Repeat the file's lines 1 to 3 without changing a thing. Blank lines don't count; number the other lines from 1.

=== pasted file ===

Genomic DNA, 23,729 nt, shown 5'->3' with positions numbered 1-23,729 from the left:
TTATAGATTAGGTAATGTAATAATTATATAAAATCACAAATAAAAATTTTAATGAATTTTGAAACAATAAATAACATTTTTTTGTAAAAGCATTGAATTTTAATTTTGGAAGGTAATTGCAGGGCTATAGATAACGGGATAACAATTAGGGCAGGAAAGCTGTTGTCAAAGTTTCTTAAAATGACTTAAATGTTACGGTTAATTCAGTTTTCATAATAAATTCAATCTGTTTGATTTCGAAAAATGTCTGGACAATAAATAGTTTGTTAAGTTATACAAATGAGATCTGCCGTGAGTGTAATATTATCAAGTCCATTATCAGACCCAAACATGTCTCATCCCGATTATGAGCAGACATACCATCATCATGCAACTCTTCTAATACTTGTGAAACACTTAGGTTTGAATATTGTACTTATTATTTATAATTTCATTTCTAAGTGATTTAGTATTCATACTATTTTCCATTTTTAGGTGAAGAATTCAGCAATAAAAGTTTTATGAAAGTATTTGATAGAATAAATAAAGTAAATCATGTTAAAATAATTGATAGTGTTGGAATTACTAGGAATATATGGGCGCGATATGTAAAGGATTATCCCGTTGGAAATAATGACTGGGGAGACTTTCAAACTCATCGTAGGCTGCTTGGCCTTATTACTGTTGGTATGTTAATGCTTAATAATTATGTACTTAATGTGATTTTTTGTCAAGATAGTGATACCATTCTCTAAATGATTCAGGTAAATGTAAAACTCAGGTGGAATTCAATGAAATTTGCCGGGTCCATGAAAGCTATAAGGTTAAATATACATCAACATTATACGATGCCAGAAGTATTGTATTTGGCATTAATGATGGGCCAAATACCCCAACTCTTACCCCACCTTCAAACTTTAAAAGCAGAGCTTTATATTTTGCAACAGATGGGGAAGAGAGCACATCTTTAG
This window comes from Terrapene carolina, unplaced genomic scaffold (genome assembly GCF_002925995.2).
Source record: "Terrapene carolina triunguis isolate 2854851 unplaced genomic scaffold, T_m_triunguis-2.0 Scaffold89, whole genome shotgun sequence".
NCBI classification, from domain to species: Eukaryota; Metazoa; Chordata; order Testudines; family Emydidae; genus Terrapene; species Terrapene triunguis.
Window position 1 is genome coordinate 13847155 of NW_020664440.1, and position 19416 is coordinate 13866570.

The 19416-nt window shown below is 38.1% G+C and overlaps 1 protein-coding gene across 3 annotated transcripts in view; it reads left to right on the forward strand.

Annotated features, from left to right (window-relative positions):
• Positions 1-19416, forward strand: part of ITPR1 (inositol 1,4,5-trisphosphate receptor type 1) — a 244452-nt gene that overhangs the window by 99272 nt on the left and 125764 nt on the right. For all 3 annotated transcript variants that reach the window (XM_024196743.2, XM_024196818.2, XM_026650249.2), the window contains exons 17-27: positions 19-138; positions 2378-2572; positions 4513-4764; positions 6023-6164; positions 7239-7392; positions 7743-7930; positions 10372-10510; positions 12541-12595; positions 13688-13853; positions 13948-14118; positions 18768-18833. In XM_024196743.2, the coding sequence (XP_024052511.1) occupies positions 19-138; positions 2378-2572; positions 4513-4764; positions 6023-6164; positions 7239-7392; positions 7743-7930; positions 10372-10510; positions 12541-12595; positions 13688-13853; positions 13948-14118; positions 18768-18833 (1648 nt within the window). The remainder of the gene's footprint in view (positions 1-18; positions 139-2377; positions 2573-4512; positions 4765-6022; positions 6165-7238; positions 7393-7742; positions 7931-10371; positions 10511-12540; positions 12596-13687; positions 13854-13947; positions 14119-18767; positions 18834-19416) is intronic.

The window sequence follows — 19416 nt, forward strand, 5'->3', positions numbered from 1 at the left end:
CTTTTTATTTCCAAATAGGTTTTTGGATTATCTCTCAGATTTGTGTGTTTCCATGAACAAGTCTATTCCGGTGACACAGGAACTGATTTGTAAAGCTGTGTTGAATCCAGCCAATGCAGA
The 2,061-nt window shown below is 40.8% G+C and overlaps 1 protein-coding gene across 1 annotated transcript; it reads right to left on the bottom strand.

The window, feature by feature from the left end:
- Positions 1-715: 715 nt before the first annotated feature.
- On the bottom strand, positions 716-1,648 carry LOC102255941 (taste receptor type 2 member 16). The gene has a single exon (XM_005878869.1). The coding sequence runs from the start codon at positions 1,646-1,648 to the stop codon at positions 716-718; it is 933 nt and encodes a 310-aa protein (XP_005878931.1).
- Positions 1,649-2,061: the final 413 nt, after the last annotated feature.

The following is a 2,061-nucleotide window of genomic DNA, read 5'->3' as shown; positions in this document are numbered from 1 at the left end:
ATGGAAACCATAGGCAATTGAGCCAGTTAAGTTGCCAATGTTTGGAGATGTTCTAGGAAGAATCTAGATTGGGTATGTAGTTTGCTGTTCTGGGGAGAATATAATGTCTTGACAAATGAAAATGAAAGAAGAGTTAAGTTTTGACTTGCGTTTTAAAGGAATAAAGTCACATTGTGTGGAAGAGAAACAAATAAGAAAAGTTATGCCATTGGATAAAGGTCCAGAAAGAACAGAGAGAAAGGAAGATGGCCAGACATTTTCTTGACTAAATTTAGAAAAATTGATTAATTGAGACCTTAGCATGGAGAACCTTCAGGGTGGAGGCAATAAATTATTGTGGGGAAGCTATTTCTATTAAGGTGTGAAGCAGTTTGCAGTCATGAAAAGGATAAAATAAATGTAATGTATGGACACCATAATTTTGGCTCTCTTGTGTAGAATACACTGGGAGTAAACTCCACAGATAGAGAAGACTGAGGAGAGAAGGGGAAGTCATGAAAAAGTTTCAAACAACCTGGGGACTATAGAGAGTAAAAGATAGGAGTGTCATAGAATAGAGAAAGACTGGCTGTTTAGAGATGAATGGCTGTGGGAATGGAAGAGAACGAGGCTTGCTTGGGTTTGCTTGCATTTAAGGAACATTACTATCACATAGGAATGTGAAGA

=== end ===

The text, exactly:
Genomic DNA, 23,729 nt, shown 5'->3' with positions numbered 1-23,729 from the left:
TTATAGATTAGGTAATGTAATAATTATATAAAATCACAAATAAAAATTTTAATGAATTTTGAAACAATAAATAACATTTTTTTGTAAAAGCATTGAATTTTAATTTTGGAAGGTAATTGCAGGGCTATAGATAACGGGATAACAATTAGGGCAGGAAAGCTGTTGTCAAAGTTTCTTAAAATGACTTAAATGTTACGGTTAATTCAGTTTTCATAATAAATTCAATCTGTTTGATTTCGAAAAATGTCTGGACAATAAATAGTTTGTTAAGTTATACAAATGAGATCTGCCGTGAGTGTAATATTATCAAGTCCATTATCAGACCCAAACATGTCTCATCCCGATTATGAGCAGACATACCATCATCATGCAACTCTTCTAATACTTGTGAAACACTTAGGTTTGAATATTGTACTTATTATTTATAATTTCATTTCTAAGTGATTTAGTATTCATACTATTTTCCATTTTTAGGTGAAGAATTCAGCAATAAAAGTTTTATGAAAGTATTTGATAGAATAAATAAAGTAAATCATGTTAAAATAATTGATAGTGTTGGAATTACTAGGAATATATGGGCGCGATATGTAAAGGATTATCCCGTTGGAAATAATGACTGGGGAGACTTTCAAACTCATCGTAGGCTGCTTGGCCTTATTACTGTTGGTATGTTAATGCTTAATAATTATGTACTTAATGTGATTTTTTGTCAAGATAGTGATACCATTCTCTAAATGATTCAGGTAAATGTAAAACTCAGGTGGAATTCAATGAAATTTGCCGGGTCCATGAAAGCTATAAGGTTAAATATACATCAACATTATACGATGCCAGAAGTATTGTATTTGGCATTAATGATGGGCCAAATACCCCAACTCTTACCCCACCTTCAAACTTTAAAAGCAGAGCTTTATATTTTGCAACAGATGGGGAAGAGAGCACATCTTTAG
This window comes from Terrapene carolina, unplaced genomic scaffold (genome assembly GCF_002925995.2).